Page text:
When Victor Peretz returned home in January to visit his parents in Wichub Huala, an island fewer than 10 miles off Panama’s eastern shore in the indigenous Guna Yala territory, it wasn’t the place he remembered from his youth.
The 28-year-old, who now runs a tourism business in Panama City, had never seen the water around his parents’ house so high. On the dirt road and around his house, the water rose to his mid-calf, washing ashore bits of garbage that can’t be properly disposed of on the island. Wrappers and plastic bags tangled with bleached coral while lobsters were pushed into the streets and against homes by the rising tide.
As a child growing up on the island, he said, this was unheard of.
His first instinct was to help his family move to mainland Panama to evade the flooding and worsening storms created by rising sea levels and accelerating global climate change. But as he lay awake that night in a hammock in his parents’ house, staring at the thatched roof above him, he changed his mind. Rather than abandon the land his family has occupied for generations, he decided to fight for it.
“If you really love the place that you come from, you have to do something for your community,” Peretz said. “You have to work for your community.”
Peretz and his family represent a few of the roughly 50,000 people grappling with the same question of whether to leave the islands they’ve lived on for generations or fight a devastating and potentially deadly battle that pits humans and nature against each other. It’s a fight happening in coastal communities across the planet as much as it’s happening off Panama’s coast, where communities have lived peacefully for centuries in harmony with a pristine and beautiful sky-blue sea.
Forced to adapt or retreat
Guna Yala is a territory composed of about 350 islands –– there are so many of the tiny land masses that there is no definitive count –– and a narrow strip of mainland that stretches 232 miles down Panama’s eastern coast. The islands, plopped throughout 100 square miles of ocean, are mostly uninhabited, though an estimated 50 are host to residents and flocks of gawking tourists.
Seafare is the most popular mode of transportation between them. Guna families use canoes for their daily commute, some rowing from their homes to more populated and developed islands for school or work. Meanwhile, tourists with bright orange life vests, oversized sunglasses and sun-burnt noses load into small motor boats to visit hotspots.
On the islands themselves, palm trees and a few concrete structures dot the landscape, while homes with stick walls and corrugated steel or thatched roofs fill in the space between.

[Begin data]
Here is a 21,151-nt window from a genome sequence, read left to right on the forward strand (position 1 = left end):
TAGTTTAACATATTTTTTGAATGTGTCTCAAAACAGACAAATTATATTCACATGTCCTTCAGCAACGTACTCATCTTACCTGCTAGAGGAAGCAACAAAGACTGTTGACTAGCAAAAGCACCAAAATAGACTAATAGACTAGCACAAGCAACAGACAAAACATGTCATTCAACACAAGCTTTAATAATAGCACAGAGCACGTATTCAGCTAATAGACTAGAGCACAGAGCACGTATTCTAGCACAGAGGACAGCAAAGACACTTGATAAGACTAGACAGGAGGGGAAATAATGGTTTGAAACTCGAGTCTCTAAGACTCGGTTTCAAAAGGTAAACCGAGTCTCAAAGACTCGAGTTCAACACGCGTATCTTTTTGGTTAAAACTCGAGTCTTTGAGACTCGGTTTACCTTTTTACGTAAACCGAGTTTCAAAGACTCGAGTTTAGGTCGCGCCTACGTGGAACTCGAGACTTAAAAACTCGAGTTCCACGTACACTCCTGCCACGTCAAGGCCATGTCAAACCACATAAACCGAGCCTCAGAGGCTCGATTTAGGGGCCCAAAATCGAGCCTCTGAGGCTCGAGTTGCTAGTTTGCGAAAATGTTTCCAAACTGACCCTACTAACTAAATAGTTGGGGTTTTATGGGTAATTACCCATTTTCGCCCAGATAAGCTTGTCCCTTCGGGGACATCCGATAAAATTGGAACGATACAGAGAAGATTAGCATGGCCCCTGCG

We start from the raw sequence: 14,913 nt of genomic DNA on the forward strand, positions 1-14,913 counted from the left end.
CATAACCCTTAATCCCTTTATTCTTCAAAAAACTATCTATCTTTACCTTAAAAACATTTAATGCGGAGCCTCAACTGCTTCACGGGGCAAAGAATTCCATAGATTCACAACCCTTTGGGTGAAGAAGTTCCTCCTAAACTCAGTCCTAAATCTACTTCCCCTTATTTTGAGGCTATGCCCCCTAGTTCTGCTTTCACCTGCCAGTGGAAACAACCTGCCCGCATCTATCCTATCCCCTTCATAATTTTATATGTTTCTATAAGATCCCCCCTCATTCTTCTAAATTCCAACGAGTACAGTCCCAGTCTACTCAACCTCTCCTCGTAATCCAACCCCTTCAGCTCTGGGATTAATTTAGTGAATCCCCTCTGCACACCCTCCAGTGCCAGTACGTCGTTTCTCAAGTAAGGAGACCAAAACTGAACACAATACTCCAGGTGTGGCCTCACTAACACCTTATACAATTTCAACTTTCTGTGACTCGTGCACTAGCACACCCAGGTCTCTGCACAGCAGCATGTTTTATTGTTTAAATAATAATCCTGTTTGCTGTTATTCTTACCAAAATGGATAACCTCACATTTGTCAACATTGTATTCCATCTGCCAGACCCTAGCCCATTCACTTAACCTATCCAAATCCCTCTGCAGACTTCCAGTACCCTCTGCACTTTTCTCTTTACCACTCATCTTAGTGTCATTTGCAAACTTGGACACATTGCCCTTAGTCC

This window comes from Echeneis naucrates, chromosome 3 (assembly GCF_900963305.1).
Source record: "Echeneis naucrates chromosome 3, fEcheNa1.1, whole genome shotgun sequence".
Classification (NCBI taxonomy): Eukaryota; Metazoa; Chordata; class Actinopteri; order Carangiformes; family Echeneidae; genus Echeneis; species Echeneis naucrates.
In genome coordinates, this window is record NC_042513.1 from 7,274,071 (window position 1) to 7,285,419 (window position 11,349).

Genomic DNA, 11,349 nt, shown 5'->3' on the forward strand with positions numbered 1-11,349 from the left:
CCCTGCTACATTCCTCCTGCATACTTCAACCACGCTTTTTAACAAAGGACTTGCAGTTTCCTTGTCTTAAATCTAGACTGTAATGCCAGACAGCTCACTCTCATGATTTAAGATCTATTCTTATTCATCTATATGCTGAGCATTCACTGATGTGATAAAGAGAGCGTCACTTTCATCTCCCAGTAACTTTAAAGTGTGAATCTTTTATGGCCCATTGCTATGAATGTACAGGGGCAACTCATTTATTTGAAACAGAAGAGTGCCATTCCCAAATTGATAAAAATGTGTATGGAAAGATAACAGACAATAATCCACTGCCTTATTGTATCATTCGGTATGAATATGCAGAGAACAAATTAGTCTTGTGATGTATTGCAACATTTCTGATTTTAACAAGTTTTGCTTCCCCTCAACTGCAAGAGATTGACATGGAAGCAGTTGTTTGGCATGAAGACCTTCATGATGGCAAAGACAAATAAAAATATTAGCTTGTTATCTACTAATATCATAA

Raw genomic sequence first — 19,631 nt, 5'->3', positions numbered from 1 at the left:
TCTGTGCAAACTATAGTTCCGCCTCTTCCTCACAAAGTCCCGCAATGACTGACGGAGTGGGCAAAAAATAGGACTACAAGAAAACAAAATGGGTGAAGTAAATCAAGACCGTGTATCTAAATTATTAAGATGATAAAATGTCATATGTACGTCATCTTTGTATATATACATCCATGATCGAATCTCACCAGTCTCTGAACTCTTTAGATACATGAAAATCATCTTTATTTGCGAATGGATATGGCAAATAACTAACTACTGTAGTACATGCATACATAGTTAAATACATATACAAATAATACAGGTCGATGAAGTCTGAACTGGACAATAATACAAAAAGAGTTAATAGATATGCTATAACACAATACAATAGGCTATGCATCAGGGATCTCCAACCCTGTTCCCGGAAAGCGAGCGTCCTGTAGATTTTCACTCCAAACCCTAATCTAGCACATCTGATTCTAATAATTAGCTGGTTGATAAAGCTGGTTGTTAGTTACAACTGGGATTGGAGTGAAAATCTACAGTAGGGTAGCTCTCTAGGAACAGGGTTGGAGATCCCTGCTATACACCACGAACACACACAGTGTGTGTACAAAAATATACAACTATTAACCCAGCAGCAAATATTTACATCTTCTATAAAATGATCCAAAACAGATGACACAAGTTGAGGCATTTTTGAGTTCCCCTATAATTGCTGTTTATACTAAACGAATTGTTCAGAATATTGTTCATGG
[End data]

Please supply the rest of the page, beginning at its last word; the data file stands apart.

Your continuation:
Isla Perro, a tourist hub where visitors can walk the perimeter in less time than it takes to get there by boat, offers snorkels and kayaks to explore a nearby shipwreck. On nearby residential islands, austere infrastructure, made from natural materials found on the islands and the mainland keep them remote and unappetizing to most tourists’ palates.
The territory was made independent after the Guna Revolution of 1925, when the Guna people fought the Panamanian government. With the conclusion of the revolution, the Guna people created an autonomous territory in which they could rule themselves and practice their own laws and norms separate from those of Panama.
All of the islands are at or near sea level, and some are already dealing with the effects of climate change: a sea rising 3 millimeters each year, which translates to higher flood levels and more damaging storms than ever before.
While 3 millimeters may not seem like much, it’s the accumulation of 3 millimeters each year for several years that has scientists concerned. Since 1880, that slow annual rise equals about 9 inches, mostly in more recent years from melting glaciers and ice sheets worldwide.
According to Matthew Larsen, director of the Smithsonian Tropical Research Institute, a Panama-based branch of the Smithsonian that researches tropical forests, marine ecosystems and biodiversity, it isn’t one major storm that will make the islands uninhabitable.
“It’s not like there’s a single storm that’s going to cause these problems,” Larsen said. “It’s a slow build-up of incremental events that are going to render it increasingly difficult to stay there… You get one unusual storm, and that can do 10 years of damage in three days.”
Higher sea levels mean that deadly and devastating storms –– such as Hurricane Katrina in 2005 and Superstorm Sandy in 2012 in the United States –– push water farther inland than they once did, which is particularly dangerous for people living close to sea level and in vulnerable structures, as the Guna people do.
Higher sea levels also mean more frequent high-tide flooding, which isn’t typically deadly, but can be disruptive to everyday life. It’s what brings trash and lobsters up to Peretz’s doorstep.
“A lot of people are living in these very primitive bamboo or wooden shacks, and they’re maybe a few feet or a meter above sea level,” Larsen said. “When there is a big storm, or waves are washing over, there’s waves going right through people’s houses.”
Whether it takes three, five, 10 or 20 years, scientists aren’t sure. But increasingly disastrous storms will eventually require the population to either adapt or retreat.